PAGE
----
Clear Lake is a 268 acre lake located in Le Sueur County near the city of Lexington. A DNR owned public access is located on the west side of the lake. Clear Lake is a shallow basin with a maximum depth of 18 feet.
Clear Lake was surveyed the week of June 24, 2013 as part of a regular monitoring program conducted by Minnesota DNR. This survey consisted of deploying trap and gill nets to assess the fish community. Bluegill was the most abundant fish species observed in this survey. Catch rates were 23.0 fish/trap net and 3.0 fish/gill net. Bluegill lengths from both net types ranged from 2.5 to 8.0 inches and averaged over 6.0 inches.
The average number of black crappies from gill nets in Clear Lake throughout the last 20 years has been over 25.0 fish/net. However, the 2013 survey yielded only 10.5 black crappies/gill net and less than 1.0 black crappie/trap net. The length of black crappie in gill nets averaged nearly 8.0 inches and ranged from 4.0 to 10.0 inches.
Historically, Clear Lake has produced strong populations of yellow perch through natural recruitment. In five of the last seven surveys conducted on Clear Lake, yellow perch catch rates were above average compared to similar lakes in the area. The 2013 survey yielded moderate yellow perch numbers, with gill nets averaging nearly 15.0 fish/net. The average length of yellow perch was nearly 7.0 inches, ranging from 5.0 to 9.5 inches.
Northern pike have been stocked in Clear Lake annually since 2007 to sustain the population. The 2013 survey averaged 6.0 fish/gill net, which was the highest northern pike abundance ever recorded at Clear Lake. Northern pike averaged over 23.0 inches and ranged from 19.0 to 28.0 inches. Ages of northern pike ranged from 2- to 5-years old, but most were from the 2010 year class (3-years old). With annual stocking and good forage available, Clear Lake should continue to develop into a quality northern pike fishery.
Based on the 2013 survey walleye abundance remained low in Clear Lake, despite stocking every other year. Gill net catch rates had been below average compared to similar lakes in the area for the last 2 survey cycles. Similarly, only 3 walleye were collected among all gill nets during 2013. With that said, the size of walleye sampled was relatively large with an average total length exceeding 19.0 inches.
Black bullhead abundance was at a modest level in 2013. Gill nets averaged 12 black bullheads per set, which was the lowest catch rate on record for Clear Lake. The size distribution of black bullheads was good with total length averaging nearly 11.0 inches.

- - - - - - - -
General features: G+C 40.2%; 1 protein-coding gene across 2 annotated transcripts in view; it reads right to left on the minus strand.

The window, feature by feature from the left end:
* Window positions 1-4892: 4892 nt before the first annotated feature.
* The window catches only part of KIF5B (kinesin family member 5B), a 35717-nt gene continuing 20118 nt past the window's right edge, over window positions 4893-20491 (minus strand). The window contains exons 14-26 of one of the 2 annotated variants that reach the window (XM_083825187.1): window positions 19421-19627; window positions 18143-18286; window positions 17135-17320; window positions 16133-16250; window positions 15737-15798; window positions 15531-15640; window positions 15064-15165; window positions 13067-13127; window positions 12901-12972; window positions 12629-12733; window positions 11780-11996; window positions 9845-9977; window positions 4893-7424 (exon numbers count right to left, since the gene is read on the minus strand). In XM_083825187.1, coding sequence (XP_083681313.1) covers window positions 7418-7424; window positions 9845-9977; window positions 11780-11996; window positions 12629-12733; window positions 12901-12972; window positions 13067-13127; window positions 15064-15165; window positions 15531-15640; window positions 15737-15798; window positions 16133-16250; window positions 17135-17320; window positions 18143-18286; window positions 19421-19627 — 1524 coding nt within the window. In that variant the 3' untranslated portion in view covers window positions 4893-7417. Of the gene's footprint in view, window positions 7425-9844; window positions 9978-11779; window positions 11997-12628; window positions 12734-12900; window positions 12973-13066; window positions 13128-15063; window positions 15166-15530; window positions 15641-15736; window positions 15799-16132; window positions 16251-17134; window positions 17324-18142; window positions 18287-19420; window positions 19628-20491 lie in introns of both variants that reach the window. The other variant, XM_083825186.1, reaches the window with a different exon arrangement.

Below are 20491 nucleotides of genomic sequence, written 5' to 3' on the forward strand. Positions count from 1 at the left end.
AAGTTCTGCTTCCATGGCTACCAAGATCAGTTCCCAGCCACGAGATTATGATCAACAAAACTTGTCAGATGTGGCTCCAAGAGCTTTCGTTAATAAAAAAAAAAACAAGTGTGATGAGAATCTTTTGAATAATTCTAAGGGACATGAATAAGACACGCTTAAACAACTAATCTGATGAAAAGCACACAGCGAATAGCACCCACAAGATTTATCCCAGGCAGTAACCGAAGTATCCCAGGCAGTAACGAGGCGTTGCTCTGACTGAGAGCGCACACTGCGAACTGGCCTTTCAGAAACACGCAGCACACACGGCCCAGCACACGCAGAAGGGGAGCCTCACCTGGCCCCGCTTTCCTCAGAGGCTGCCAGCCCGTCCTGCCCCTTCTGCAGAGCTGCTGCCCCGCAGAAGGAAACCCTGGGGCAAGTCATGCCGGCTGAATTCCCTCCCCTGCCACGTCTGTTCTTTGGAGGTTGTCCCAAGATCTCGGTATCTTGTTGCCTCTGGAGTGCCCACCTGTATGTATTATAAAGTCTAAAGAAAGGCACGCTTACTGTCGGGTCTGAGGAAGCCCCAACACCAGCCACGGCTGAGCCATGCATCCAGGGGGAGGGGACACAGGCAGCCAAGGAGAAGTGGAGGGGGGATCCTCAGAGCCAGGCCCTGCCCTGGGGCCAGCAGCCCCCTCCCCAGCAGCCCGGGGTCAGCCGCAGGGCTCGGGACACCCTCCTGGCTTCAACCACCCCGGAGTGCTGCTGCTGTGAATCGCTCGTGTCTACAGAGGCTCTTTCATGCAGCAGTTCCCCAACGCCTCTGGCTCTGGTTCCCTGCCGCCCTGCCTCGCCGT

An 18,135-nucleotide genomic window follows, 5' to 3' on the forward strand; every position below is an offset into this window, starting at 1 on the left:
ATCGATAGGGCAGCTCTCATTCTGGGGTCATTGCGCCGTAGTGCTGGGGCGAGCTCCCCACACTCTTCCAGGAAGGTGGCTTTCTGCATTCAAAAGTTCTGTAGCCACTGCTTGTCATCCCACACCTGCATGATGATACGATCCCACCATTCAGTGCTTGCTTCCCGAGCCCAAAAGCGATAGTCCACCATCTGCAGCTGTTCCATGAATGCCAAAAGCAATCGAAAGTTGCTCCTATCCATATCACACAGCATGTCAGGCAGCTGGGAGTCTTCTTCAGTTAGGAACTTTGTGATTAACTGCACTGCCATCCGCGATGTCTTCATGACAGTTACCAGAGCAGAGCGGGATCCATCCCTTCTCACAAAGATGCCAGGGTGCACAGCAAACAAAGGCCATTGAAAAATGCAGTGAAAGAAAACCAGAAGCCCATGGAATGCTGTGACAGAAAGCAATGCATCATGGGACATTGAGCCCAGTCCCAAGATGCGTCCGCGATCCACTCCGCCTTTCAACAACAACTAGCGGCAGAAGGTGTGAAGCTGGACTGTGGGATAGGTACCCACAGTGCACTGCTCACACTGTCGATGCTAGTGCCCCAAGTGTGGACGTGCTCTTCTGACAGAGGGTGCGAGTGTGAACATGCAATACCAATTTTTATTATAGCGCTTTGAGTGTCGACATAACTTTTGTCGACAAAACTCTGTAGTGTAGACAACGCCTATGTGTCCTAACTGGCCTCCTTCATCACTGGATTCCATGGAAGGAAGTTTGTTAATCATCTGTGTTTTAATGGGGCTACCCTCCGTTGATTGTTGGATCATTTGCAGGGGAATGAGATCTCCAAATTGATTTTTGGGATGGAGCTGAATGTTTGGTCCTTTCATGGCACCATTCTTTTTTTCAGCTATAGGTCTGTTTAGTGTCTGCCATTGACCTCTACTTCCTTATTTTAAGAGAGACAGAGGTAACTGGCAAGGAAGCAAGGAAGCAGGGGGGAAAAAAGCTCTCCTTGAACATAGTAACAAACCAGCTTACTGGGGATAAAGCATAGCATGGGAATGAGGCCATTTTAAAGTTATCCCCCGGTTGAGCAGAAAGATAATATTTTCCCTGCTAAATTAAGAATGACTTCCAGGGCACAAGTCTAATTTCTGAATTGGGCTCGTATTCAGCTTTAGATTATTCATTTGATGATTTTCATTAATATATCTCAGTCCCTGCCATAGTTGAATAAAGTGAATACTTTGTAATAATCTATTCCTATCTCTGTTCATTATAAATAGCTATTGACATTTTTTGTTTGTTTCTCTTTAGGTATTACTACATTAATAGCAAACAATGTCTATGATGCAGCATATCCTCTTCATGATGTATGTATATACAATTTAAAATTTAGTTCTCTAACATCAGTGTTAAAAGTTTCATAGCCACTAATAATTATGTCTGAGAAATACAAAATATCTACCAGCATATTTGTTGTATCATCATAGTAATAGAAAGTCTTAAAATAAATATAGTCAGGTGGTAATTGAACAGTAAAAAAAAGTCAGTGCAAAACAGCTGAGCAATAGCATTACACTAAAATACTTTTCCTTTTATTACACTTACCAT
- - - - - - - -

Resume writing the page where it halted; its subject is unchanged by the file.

Other fish species collected in low numbers included largemouth bass, freshwater drum, white sucker, golden shiner, and pumpkinseed.
A near shore survey (Index of Biotic Integrity; IBI) was also conducted in Clear Lake the week of June 24, 2013 to assess the populations of nongame species and young-of-the-year game fish using backpack electrofishing and beach seining. Near shore sampling collected several species of fish including black bullhead (N=23), black crappie (N=31), bluegill (N=325), fathead minnow (N=1), golden shiner (N=6), largemouth bass (N=1), northern pike (N=45). pumpkinseed (N=14), and yellow perch (N=74). Data collected from near shore sampling will be used to develop an IBI score, which is used to gauge the health of Clear Lake.
Anglers can play an important role in maintaining or improving a fish population by practicing selective harvest. Selective harvest allows for the harvest of smaller fish for consumption, while encouraging the release of medium to large fish that may contribute to natural recruitment. This practice helps maintain balance in the fish community and provides anglers the opportunity to catch more and larger fish in the future. Additionally, smaller fish often taste better and have fewer contaminants than larger, older fish from the same water body.
Shoreline property owners also play an important role in the overall health of an aquatic ecosystem, including the fish population. Natural shorelines, including vegetation, woody debris, and bottom substrates, provide valuable habitat for fish and wildlife, help maintain water quality, and reduce bank erosion. By leaving natural shorelines unaltered or restoring them to natural conditions, shoreline property owners are doing their part to maintain or improve a healthy ecosystem in the lake and protect the resource for future generations.
-Prepared by: Kip Rounds, Fisheries Specialist